Jasmine Bakalarz reflects on her experience attending this year’s ROI Summit, a program that brings together 150 young Jewish leaders and innovators from around the world. The Summit took place from June 23-27 in Jerusalem.
I decided I was going to write a book. As a photographer, this seemed quite daunting. For over a decade I had convinced myself that image-making was enough, that it satisfied my eagerness to document and expose. The impulse to write down all my ideas and compile a possible skeleton for a book came to me while I was listening to a session at this last ROI Summit in Jerusalem. Attending this gathering of astounding and inspiring individuals from such diverse disciplines and backgrounds was a strong trigger for this sudden urge to write and explore a different facet of my creative voice that I had not dared to examine in the past.
I have had the privilege of attending Asylum Arts retreats, among other artistic residencies, festivals and conferences. These experiences have strongly shaped the way my work has developed and how I have learned to present it in public. Most importantly, those few days away from reality and the daily stresses of life had provided invaluable time to reflect and connect with other artists, thus, creating life-long bonds, collaborations and communities around the world.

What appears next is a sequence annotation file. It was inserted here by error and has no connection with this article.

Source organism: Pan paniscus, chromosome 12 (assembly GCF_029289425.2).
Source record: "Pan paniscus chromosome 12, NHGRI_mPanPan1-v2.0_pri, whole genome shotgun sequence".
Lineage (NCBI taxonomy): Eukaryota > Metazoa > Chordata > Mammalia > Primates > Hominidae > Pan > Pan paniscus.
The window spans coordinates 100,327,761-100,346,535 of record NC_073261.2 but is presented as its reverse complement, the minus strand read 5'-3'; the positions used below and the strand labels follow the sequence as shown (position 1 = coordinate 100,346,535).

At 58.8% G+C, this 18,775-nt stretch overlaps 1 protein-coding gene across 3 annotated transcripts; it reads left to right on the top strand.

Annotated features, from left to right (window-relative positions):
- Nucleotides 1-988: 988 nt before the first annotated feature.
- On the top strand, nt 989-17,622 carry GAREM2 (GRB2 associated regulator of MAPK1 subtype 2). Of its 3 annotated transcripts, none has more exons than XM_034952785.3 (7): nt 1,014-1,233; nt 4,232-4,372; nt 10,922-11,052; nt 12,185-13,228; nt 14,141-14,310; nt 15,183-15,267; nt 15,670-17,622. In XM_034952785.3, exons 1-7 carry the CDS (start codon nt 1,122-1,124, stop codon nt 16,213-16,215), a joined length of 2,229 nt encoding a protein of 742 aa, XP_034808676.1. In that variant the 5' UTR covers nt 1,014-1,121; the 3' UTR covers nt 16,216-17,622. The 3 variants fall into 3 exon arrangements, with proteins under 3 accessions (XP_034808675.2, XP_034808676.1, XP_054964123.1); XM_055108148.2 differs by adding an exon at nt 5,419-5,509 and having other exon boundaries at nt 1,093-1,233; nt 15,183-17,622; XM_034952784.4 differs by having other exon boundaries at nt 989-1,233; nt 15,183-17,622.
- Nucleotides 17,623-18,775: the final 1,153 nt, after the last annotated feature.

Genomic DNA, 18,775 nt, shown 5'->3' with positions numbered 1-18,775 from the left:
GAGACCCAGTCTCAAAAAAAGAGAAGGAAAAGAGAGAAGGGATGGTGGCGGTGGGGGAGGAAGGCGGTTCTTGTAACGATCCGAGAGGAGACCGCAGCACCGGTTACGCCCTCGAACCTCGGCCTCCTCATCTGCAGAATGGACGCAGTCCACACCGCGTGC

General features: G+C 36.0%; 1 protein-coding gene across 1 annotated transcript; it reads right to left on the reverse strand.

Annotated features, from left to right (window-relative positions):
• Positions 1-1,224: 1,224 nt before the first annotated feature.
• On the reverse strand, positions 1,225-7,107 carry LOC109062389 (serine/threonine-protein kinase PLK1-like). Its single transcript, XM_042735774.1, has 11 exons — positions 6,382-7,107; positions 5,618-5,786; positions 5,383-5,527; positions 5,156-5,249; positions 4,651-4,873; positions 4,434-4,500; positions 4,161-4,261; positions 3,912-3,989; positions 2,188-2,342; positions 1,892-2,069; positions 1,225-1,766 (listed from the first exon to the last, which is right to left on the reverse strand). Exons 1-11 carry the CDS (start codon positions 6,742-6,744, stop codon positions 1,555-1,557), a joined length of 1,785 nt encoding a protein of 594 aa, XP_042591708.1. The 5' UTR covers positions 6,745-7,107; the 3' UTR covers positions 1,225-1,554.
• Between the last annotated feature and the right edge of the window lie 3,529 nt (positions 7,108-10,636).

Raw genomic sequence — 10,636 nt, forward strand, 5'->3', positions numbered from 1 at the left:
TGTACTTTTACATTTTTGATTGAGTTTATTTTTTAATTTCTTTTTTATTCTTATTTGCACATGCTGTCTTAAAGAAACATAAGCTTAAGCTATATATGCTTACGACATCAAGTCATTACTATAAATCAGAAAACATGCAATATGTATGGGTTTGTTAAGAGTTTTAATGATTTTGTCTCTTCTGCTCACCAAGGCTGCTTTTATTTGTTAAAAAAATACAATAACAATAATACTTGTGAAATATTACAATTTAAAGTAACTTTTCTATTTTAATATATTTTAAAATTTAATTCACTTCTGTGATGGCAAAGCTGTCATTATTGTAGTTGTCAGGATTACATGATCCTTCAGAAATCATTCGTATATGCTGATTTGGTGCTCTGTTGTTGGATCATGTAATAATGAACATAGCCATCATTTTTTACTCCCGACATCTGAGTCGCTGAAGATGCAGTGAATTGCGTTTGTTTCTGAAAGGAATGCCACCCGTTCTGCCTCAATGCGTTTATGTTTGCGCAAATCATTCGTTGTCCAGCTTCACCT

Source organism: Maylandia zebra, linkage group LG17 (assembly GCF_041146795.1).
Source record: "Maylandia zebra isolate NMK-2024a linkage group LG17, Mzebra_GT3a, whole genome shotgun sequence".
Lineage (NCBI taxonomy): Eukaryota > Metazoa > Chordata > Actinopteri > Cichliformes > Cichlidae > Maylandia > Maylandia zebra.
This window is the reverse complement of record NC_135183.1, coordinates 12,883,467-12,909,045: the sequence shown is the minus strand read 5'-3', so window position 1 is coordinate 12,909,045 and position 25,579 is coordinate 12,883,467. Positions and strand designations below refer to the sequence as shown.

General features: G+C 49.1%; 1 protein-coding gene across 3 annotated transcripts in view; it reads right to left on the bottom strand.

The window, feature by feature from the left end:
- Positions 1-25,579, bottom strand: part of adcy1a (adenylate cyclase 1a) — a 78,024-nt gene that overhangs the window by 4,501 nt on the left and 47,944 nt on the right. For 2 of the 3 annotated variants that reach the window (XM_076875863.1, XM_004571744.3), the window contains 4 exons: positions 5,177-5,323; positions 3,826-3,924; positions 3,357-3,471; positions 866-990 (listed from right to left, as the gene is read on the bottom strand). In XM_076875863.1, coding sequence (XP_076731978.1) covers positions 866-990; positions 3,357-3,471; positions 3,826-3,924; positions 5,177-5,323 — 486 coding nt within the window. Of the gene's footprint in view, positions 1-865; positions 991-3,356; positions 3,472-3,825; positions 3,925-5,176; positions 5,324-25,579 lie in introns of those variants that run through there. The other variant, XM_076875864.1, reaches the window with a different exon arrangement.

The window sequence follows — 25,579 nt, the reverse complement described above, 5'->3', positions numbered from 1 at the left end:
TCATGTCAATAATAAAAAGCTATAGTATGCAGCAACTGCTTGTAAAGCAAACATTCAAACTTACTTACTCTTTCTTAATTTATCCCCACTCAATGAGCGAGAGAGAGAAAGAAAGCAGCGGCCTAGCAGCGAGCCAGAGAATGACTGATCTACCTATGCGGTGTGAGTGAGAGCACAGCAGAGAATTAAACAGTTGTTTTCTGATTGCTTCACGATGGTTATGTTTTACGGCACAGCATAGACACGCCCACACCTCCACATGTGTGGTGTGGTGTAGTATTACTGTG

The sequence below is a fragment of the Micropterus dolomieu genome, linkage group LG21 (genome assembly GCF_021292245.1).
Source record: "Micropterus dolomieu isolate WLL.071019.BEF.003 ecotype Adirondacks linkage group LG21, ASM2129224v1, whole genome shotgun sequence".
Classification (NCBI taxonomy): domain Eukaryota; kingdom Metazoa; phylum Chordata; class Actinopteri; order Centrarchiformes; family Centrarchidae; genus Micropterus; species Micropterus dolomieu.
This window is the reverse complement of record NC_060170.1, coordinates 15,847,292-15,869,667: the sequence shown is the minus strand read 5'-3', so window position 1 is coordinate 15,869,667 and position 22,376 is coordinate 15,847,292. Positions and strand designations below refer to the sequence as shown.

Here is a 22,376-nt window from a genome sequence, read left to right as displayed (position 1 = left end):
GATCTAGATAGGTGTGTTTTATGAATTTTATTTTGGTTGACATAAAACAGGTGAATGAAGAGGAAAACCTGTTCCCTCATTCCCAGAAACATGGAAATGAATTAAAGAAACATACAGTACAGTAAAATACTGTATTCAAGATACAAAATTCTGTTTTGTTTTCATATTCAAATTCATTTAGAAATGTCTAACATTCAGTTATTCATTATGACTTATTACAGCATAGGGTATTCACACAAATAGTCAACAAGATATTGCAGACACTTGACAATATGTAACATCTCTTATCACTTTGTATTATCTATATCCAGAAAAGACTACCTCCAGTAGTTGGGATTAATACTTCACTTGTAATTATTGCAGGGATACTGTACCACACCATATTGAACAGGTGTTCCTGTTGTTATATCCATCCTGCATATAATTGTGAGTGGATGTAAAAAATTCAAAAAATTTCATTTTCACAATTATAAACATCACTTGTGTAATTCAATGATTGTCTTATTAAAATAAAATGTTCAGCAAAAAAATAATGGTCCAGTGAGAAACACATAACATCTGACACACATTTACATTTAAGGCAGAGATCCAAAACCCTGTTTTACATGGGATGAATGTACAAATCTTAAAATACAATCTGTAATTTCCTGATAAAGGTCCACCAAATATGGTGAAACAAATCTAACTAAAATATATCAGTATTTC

Before attending the ROI Summit, I was a bit nervous about the large number of participants, in comparison to artists’ retreats, and of course was skeptical that I wouldn’t find things in common with the majority of the people that were not from my field. I felt like I was a child leaving kindergarten and entering primary school where the curiosity of the unknown causes an exciting kind of nervousness. On my flight to the Summit I decided to deal with these feelings by reading each and every one of the 150 biographies of the participants. Although I hadn’t slept the night before the flight, because as most artists, I do everything last minute, staying awake for this task was easy. This was partially due to the fact that there was 7-month baby girl excitingly kicking in my belly, but truly it was because reading each page was like entering, for just a few seconds, into the life of someone’s impactful existence in this world. I truly couldn’t wait to meet everyone. The newly acquired stress was something that would follow me for the days to come – how do I make the most of this opportunity and absorb all the experiences and interactions with these incredible people?
After a few days, I managed to meet all of the people who I had clumsily jotted down on a plane napkin. The conversations I had with these generous and kind-hearted individuals, as well as the sessions and the speeches that they gave, created a shift in my previously skewed perception of what I’m really trying to do with my work and how to achieve that. The Summit widened my vision, like when horses’ side eye-covers are removed, freed. I look forward to this new challenge of continuing to reflect on issues of memory and social justice in relation to a personal narrative with these new perspectives that were influenced and encouraged by this new community of collaborators.
Photo Credit: Chen Wagshall